The Phantom Tollbooth by Norton Juster, with illustrations by Jules Feiffer
See my review

Also an old book, The Phantom Tollbooth is truly a delightful read! The book revolves around a boy named Milo who is bored with everything (I'm sure we all can relate right now). One day, a tollbooth pops up in Milo's room, and when he drives through it in a toy car, he is caught up in a wild adventure through lands of facts and puns (see the cover, where Milo is seen with a "watchdog" named Tock). This book is fun from cover to cover! Milo journeys through a world of words and a world of numbers, meets truly strange and amusing characters (such as the twelve-sided Dodecahedron and the awful DYNNE, who loves terrible sounds), and encounters countless jokes and idioms (in one place, where people eat their words, Milo asks for a light meal and is presented with a literal ray of light to eat). If you love jokes, facts, and fun books unlike anything else, definitely read The Phantom Tollbooth!

Jeremy Fink and the Meaning of Life by Wendy Mass
See my review

I realize I already recommended a book by Wendy Mass, but it's not my fault that her books are fun and uplifting yet deep and thought-provoking! Indeed, Mass is the only author who could discuss the meaning of life from the perspective of a boy whose father died in a car crash without depressing readers (which is exactly what she does in this book). Jeremy Fink's father left him a box and a note telling him that the meaning of life is in the box. However, the box has several keyholes, yet Jeremy has only one key. Jeremy and his best friend Lizzy are determined to open the box, but their quest seems to be derailed when they have to complete community service for the owner of an antique shop. As they travel across town, returning items to the people who originally sold them, they discover that they might be closer to discovering the meaning of life than they think. With main characters you'll root for and ideas about the meaning of life that I think are actually true, this book is a fun and uplifting must-read!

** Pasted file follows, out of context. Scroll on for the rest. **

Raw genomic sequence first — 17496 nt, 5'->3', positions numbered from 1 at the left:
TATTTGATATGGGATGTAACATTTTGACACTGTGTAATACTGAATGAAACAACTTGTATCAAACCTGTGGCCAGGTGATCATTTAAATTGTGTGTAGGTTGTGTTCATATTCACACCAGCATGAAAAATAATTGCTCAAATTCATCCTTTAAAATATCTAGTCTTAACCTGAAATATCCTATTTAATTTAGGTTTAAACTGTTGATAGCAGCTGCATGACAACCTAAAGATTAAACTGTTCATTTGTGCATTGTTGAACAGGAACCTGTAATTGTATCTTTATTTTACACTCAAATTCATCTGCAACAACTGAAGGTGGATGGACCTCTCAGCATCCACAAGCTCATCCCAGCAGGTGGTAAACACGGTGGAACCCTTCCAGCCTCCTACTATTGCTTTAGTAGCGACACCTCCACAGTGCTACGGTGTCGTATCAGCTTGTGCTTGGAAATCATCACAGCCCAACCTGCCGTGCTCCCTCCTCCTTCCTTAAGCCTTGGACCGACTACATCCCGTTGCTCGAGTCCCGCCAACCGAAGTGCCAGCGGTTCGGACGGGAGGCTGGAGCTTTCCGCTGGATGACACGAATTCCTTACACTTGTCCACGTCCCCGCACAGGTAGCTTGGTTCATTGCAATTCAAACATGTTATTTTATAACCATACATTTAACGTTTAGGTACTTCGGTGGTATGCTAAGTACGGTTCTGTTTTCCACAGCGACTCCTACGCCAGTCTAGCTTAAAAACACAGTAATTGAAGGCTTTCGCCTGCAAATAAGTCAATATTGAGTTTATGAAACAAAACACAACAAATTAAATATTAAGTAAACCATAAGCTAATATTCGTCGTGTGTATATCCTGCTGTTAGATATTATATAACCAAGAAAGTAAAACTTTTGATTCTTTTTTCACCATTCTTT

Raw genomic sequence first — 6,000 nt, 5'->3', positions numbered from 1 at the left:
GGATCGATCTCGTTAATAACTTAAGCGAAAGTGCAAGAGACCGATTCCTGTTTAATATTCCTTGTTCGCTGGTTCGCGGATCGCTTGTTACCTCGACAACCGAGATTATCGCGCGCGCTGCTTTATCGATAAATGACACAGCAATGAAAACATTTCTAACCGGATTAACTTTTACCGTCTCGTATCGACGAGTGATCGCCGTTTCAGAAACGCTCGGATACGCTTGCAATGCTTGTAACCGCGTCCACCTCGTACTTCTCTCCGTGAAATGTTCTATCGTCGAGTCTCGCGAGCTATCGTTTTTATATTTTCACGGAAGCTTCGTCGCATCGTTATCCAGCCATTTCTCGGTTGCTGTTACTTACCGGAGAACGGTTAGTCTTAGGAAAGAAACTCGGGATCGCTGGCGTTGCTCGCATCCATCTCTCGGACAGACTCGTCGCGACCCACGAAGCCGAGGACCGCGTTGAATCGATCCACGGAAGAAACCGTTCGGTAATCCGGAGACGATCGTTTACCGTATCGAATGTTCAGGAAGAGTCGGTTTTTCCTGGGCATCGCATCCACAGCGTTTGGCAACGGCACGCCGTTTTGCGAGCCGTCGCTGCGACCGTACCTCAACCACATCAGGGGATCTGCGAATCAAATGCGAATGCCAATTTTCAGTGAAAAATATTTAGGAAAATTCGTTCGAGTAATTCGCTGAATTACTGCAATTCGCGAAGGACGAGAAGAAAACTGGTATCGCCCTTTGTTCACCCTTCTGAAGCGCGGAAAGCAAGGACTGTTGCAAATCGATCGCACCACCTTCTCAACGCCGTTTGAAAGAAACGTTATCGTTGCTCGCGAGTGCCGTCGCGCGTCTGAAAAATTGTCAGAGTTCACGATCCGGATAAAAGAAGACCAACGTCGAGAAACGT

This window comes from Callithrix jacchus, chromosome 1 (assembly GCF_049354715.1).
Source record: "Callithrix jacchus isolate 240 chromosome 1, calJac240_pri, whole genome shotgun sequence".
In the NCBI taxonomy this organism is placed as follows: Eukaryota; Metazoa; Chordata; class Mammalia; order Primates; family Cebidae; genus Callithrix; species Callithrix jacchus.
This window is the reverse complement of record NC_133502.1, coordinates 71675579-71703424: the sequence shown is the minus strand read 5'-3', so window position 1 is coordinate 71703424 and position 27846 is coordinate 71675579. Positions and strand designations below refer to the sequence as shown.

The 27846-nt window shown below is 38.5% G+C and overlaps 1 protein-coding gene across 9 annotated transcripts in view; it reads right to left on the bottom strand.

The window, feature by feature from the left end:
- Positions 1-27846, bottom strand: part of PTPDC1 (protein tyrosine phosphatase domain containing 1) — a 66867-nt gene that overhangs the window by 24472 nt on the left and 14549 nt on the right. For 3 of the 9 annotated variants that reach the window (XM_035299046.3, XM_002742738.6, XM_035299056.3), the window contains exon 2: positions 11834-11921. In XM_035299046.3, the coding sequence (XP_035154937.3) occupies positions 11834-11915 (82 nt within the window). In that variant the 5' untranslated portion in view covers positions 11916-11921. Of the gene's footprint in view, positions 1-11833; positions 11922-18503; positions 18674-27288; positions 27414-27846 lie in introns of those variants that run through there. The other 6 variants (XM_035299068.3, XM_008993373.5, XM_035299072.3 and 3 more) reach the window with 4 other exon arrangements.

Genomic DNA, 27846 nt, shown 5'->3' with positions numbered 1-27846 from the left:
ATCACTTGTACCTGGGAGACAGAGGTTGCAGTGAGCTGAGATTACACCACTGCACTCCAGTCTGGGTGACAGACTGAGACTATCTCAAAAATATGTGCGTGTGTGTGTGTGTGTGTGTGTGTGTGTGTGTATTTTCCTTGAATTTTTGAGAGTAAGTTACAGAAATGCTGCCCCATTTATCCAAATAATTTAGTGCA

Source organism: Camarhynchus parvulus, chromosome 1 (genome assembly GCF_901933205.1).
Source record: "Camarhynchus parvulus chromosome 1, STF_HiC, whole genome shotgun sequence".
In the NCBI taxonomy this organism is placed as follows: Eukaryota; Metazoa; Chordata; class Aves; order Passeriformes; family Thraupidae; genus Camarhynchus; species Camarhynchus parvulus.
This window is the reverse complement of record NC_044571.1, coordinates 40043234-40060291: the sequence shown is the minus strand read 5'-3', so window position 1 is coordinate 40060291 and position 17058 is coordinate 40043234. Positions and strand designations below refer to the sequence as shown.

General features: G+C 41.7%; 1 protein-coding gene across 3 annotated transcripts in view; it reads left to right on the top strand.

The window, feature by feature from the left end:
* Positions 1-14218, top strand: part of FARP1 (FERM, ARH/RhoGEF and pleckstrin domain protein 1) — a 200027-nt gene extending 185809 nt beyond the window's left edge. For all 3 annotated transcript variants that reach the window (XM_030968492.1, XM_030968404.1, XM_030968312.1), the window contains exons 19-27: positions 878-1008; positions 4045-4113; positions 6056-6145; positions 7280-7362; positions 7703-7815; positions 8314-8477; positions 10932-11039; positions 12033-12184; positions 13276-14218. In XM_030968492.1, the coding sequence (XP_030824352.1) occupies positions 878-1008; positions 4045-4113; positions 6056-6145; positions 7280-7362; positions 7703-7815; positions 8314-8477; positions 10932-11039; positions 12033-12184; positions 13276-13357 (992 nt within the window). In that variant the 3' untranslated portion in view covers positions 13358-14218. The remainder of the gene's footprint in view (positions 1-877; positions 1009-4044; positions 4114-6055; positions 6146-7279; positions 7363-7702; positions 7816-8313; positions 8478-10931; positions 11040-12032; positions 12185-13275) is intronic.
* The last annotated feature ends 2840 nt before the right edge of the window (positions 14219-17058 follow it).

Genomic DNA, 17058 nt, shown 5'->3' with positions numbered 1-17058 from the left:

Lucky Broken Girl by Ruth Behar
See my review

I didn't intend for car crashes to become a recurring theme of a post about uplifting books, but here we are. Lucky Broken Girl is a novel based on author Ruth Behar's own experience of moving to New York City from Cuba with her family as a young girl. Main character Ruthie Mizrahi is getting used to speaking English and playing hopscotch with neighborhood friends when she is severely injured in a car accident, leaving her bedridden and in a full-body cast for months (this actually happened to the author). Putting an uplifting spin on such an incident is a challenge, but Behar pulls it off. Friends, family, medical staff, and neighbors all help Ruthie through being bedridden, and Ruthie also takes the time to type up her own stories and draw. Lucky Broken Girl is a beautiful example of a community coming together to help someone else in a time of tragedy. In one moving scene later in the book that Behar mentions on her blog, Ruthie's neighbor Chicho walks her through a tango dance to help her feel more confident about moving around physically. The book is also a beautiful example of a girl whose inner strength and perseverance help her overcome her struggles and make the best of an awful situation—despite missing school, rarely seeing friends, and struggling to re-learn to walk, Ruthie pushes forward. Perhaps the most inspiring part is that the real Ruth Behar did the same and told the tale as this very novel! I saved Lucky Broken Girl for last because, in the same way that our world will come out of this tragic time strong and well, Ruthie (with the help of those around her) comes out of her own tragic time strong and well.